by contributors David Carey and Andrew Bulkeley | Published May 22, 2012 at 9:30 AM
AMC Entertainment Holding's bevy of private equity backers will close out an eight-year investment in the movie theater chain with a fairly skimpy profit, financial filings indicate.
Chinese real estate-to-entertainment conglomerate Dalian Wanda Group Corp. Ltd. agreed Monday to buy Kansas City, Mo.-based AMC to become the world's biggest movie theater company. The takeover would be the largest acquisition of a U.S. company by a Chinese group.
Beijing-based Wanda would pay $2.6 billion, including the absorption of about $2 billion in liabilities, for AMC. The figure includes about $267 million of cash on hand.
According to a person familiar with the situation, AMC owners Apollo Global Management LLC, CCMP Capital Advisors LLC, Bain Capital LLC, Carlyle Group and Spectrum Equity Investor LP will garner roughly $500 million in sale proceeds.
Including a $532 million one-time dividend AMC paid them in 2007, they'll come out about $100 million ahead on the combined $955 million of equity they sank into AMC, according to people familiar with the matter. The amount does not include advisory fees the firms collected.
Apollo and CCMP's predecessor, J.P. Morgan Partners LLC, invested $272 million apiece in a $2 billion buyout of the chain in 2004. In the deal, Apollo cashed itself out of a $250 million minority investment it had made in 2001, when AMC was public.
Apollo reaped $870 million in cash, or 3.5 times its original money, in the 2004 deal, according to filings.
Since then, a series of mergers have failed to bolster AMC's profitability.
The biggest was a $1.5 billion stock-swap purchase of rival chain Loews Cineplex Entertainment Corp. in 2005. Bain, Carlyle and Spectrum owned Loews, together injecting $421 million of equity in a 2004 takeover.
Loews' three PE sponsors took a 40% interest in AMC, with Apollo, J.P. Morgan Partners and others retaining 60%. Loews' sponsors will make out slightly better than Apollo and CCMP in the sale to Wanda.
AMC posted $2.5 billion in sales in the 12 months ended March 31, the same as five years ago. Ebitda in that span has fallen 32%, to $264.5 million.
"Last year was a one of the worst for movie attendance in years," Moody's Investors Service analyst Karen Berckmann said. "People just weren't going to movies."
In the last quarter, though, blockbuster hits such as "The Hunger Games" and "The Avengers" have given attendance a lift.
The PE investors have tried unsuccessfully to list AMC almost annually since they picked it up but have repeatedly aborted the plans at various stages. The five firms either declined to comment or didn't return calls.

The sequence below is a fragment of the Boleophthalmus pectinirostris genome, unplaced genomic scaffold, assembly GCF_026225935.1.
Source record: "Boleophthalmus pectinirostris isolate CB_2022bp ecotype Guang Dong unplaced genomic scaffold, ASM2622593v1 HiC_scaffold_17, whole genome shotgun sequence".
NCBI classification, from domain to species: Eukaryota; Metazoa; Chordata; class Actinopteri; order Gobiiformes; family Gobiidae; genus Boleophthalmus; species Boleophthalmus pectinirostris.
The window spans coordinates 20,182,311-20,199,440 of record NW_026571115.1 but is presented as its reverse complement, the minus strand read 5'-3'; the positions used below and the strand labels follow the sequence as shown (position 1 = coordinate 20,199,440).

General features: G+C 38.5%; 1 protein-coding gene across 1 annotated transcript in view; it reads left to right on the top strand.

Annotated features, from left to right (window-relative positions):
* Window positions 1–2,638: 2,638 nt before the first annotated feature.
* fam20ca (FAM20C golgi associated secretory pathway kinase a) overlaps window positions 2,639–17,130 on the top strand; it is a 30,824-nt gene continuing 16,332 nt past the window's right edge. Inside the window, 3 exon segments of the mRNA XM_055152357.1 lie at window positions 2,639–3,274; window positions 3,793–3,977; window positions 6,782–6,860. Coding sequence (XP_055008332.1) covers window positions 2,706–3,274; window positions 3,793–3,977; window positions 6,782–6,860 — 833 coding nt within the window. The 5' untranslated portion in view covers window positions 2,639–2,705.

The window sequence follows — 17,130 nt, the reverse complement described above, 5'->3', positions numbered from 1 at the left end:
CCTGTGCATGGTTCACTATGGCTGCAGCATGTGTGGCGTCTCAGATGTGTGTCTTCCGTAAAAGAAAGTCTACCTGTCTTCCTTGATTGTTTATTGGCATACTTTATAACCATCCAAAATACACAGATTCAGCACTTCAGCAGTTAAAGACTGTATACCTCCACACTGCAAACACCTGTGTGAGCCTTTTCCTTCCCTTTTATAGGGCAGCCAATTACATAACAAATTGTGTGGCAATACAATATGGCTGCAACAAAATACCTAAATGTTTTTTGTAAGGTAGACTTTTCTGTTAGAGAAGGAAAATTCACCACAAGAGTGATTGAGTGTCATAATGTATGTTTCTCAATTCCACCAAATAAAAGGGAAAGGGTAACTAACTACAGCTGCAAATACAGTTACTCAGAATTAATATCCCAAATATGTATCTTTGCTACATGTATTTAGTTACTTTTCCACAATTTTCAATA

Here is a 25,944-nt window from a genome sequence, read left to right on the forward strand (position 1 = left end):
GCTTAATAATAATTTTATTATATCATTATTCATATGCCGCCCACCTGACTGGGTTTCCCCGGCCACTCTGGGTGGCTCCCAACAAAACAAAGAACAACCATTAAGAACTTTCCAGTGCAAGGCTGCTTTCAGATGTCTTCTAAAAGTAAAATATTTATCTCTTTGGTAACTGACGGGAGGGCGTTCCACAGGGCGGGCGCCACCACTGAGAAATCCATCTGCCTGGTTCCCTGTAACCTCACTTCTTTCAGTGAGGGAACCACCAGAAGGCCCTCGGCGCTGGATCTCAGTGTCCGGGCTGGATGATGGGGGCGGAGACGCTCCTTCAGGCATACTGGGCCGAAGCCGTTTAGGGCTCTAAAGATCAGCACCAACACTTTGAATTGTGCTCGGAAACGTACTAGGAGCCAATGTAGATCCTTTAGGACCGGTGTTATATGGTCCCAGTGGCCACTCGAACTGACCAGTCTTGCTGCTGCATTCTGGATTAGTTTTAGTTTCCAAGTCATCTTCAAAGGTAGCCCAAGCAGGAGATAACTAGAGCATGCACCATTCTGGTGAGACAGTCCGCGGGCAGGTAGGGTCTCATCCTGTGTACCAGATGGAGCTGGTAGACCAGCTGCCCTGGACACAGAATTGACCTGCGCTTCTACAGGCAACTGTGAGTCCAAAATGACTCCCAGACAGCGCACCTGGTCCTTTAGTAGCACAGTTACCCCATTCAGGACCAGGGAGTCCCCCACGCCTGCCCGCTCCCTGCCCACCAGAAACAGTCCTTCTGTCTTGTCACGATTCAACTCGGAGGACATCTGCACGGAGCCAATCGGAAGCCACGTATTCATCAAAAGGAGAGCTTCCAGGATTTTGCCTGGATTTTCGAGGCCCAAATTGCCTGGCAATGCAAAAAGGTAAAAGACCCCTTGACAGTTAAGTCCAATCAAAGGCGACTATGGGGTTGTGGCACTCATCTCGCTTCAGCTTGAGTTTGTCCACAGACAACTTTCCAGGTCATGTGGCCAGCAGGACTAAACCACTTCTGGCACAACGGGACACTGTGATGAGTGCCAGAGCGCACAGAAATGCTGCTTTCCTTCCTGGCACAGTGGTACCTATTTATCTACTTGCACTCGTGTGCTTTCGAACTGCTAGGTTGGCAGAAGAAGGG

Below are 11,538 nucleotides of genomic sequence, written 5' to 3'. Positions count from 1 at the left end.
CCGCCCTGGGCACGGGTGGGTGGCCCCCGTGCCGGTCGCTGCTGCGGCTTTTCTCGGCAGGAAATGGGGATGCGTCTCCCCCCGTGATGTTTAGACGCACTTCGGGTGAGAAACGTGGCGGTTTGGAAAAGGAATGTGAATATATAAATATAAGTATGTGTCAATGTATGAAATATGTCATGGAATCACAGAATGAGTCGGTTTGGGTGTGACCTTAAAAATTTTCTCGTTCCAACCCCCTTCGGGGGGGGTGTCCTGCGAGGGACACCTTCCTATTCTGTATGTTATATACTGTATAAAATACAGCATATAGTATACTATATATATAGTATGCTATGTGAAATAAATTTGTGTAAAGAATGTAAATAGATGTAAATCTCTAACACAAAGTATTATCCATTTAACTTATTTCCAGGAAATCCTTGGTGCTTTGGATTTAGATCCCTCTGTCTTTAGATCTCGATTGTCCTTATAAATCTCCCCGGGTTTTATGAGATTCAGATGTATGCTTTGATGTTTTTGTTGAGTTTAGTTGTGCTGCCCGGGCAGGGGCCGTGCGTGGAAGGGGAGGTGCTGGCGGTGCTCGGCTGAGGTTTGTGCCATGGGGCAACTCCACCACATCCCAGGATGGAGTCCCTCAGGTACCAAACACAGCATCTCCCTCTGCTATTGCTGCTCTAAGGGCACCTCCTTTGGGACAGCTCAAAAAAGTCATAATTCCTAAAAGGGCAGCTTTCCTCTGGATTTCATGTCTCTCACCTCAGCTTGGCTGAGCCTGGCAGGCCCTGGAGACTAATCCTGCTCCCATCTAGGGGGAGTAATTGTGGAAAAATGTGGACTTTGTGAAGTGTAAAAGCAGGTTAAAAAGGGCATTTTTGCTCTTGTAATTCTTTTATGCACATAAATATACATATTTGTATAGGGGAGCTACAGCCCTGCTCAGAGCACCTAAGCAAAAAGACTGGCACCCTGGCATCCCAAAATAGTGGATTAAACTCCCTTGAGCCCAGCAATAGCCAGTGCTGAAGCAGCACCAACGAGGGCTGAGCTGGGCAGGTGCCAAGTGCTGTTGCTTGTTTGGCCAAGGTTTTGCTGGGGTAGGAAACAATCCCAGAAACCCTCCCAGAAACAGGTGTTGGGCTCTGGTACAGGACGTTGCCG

In announcing the deal Monday, Wanda said it plans to invest an additional $500 million to upgrade cinemas with bars as well as 3-D and Imax projection equipment.
"This acquisition will help make Wanda a truly global cinema owner, with theaters and technology that enhance the movie-going experience for audiences in the world's two largest movie markets," Wanda chairman Wang Jianlin said in a statement.
AMC operates 346 cinemas in the U.S., with a total 5,034 screens, including 2,336 3-D theatres and 128 Imax screens.
Wanda said it would retain AMC's management, led by president and CEO Gerardo Lopez, and allow the company to operate largely independently.
Wanda said it first began stalking the company, which is a close second to Knoxville, Tenn.-based Regal Entertainment Group among U.S. exhibitors, in early 2010.
The deal will make Wanda active in two of the three biggest cinema markets: China, Japan and the U.S. are the world's largest. It already owns 86 theaters with 730 screens.
The deal represents the third sizable acquisition featuring a Chinese buyer this month. Bright Food (Group) Co. Ltd. on May 3 agreed to buy 60% of the U.K.'s Weetabix Food Co. from Lion Capital LLP for an enterprise value of £1.2 billion ($1.9 billion), and Chinese Internet portal Alibaba Group Holding Ltd. agreed Monday to buy back a 20% stake in itself from Yahoo! Inc. for up to $7.1 billion in cash and stock.
The deal eclipses Lenovo Group Ltd.'s $1.75 billion acquisition of IBM Corp.'s personal computer activities in 2005 as the biggest purchase of a U.S. company by a Chinese suitor.
The transaction comes in the month that U.S. and Chinese officials ended the fourth U.S.-China Strategic and Economic Dialogue by giving each other assurances about how each government will vet merger applications from the other country.
The U.S. affirmed that the Committee on Foreign Investment in the United States, which reviews foreign takeovers of U.S. assets for national security concerns, would apply the same rules and standards to each transaction it reviews without regard to the investor's country of origin -- meaning that purchases in the United States by Chinese companies would not be singled out for special scrutiny.
Several previous attempts by Chinese companies to invest in the U.S. ran into trouble. Those proposals included the 2005 plan by Cnooc Ltd. to pay $18.5 billion in cash for Unocal Corp., which was withdrawn after lawmakers raised energy and security concerns; plans by China's Anshan Iron and Steel Group Corp. last summer to invest in Amory, Miss.-based Steel Development Co., a deal restructured after some lawmakers pressured CFIUS to block it; and Huawei Technologies Co. Ltd.'s 2011 plan to purchase assets from 3Leaf Systems Inc. of Santa Clara, Calif.
Ernst & Young LLP acted as financial adviser to Wanda, with Davis, Polk & Wardwell LLP's Phillip Mills providing counsel. A Citigroup Global Markets Inc. team including Colin Banfield, Christina Mohr, Derek Van Zandt and Eugene Qian provided AMC with financial advice. A Weil, Gotshal & Manges LLP team led by Douglas Ryder and including Katherine Kraus, Matthew Brush, Anthony Wang, Michael Nissan and Angela Fontana served as counsel. Share: Tags: AMC Entertainment Holding